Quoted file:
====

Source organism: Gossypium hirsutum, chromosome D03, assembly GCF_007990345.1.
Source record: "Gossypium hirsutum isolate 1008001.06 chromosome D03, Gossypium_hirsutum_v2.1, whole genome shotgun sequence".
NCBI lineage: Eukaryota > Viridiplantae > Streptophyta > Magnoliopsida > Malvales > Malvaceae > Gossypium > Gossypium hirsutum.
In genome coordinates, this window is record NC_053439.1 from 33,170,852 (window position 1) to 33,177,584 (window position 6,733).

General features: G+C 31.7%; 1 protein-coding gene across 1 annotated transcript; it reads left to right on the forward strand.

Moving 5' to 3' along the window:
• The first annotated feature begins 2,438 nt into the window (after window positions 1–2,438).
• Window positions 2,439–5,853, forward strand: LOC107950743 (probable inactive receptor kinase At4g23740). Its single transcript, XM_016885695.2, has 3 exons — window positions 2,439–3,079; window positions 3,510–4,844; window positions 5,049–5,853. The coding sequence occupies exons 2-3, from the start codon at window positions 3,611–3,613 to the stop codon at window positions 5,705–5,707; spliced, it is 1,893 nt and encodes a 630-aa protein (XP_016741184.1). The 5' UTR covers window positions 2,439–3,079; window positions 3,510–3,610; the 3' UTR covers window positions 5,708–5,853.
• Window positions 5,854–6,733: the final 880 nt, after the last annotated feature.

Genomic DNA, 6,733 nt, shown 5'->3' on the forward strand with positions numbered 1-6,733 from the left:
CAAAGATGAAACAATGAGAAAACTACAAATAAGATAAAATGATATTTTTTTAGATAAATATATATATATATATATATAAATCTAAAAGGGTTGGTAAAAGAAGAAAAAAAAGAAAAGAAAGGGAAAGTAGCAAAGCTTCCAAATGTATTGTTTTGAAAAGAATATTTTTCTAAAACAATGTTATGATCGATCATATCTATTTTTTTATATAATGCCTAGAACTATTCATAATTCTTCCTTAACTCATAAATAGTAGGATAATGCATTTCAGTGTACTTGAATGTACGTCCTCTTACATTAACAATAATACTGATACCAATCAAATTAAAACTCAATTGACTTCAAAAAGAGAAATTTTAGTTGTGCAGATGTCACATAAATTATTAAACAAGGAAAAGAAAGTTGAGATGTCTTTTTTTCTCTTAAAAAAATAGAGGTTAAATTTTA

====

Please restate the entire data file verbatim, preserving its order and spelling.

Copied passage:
Source organism: Gossypium hirsutum, chromosome D03, assembly GCF_007990345.1.
Source record: "Gossypium hirsutum isolate 1008001.06 chromosome D03, Gossypium_hirsutum_v2.1, whole genome shotgun sequence".
NCBI lineage: Eukaryota > Viridiplantae > Streptophyta > Magnoliopsida > Malvales > Malvaceae > Gossypium > Gossypium hirsutum.
In genome coordinates, this window is record NC_053439.1 from 33,170,852 (window position 1) to 33,177,584 (window position 6,733).

General features: G+C 31.7%; 1 protein-coding gene across 1 annotated transcript; it reads left to right on the forward strand.

Moving 5' to 3' along the window:
• The first annotated feature begins 2,438 nt into the window (after window positions 1–2,438).
• Window positions 2,439–5,853, forward strand: LOC107950743 (probable inactive receptor kinase At4g23740). Its single transcript, XM_016885695.2, has 3 exons — window positions 2,439–3,079; window positions 3,510–4,844; window positions 5,049–5,853. The coding sequence occupies exons 2-3, from the start codon at window positions 3,611–3,613 to the stop codon at window positions 5,705–5,707; spliced, it is 1,893 nt and encodes a 630-aa protein (XP_016741184.1). The 5' UTR covers window positions 2,439–3,079; window positions 3,510–3,610; the 3' UTR covers window positions 5,708–5,853.
• Window positions 5,854–6,733: the final 880 nt, after the last annotated feature.

Genomic DNA, 6,733 nt, shown 5'->3' on the forward strand with positions numbered 1-6,733 from the left:
CAAAGATGAAACAATGAGAAAACTACAAATAAGATAAAATGATATTTTTTTAGATAAATATATATATATATATATATAAATCTAAAAGGGTTGGTAAAAGAAGAAAAAAAAGAAAAGAAAGGGAAAGTAGCAAAGCTTCCAAATGTATTGTTTTGAAAAGAATATTTTTCTAAAACAATGTTATGATCGATCATATCTATTTTTTTATATAATGCCTAGAACTATTCATAATTCTTCCTTAACTCATAAATAGTAGGATAATGCATTTCAGTGTACTTGAATGTACGTCCTCTTACATTAACAATAATACTGATACCAATCAAATTAAAACTCAATTGACTTCAAAAAGAGAAATTTTAGTTGTGCAGATGTCACATAAATTATTAAACAAGGAAAAGAAAGTTGAGATGTCTTTTTTTCTCTTAAAAAAATAGAGGTTAAATTTTA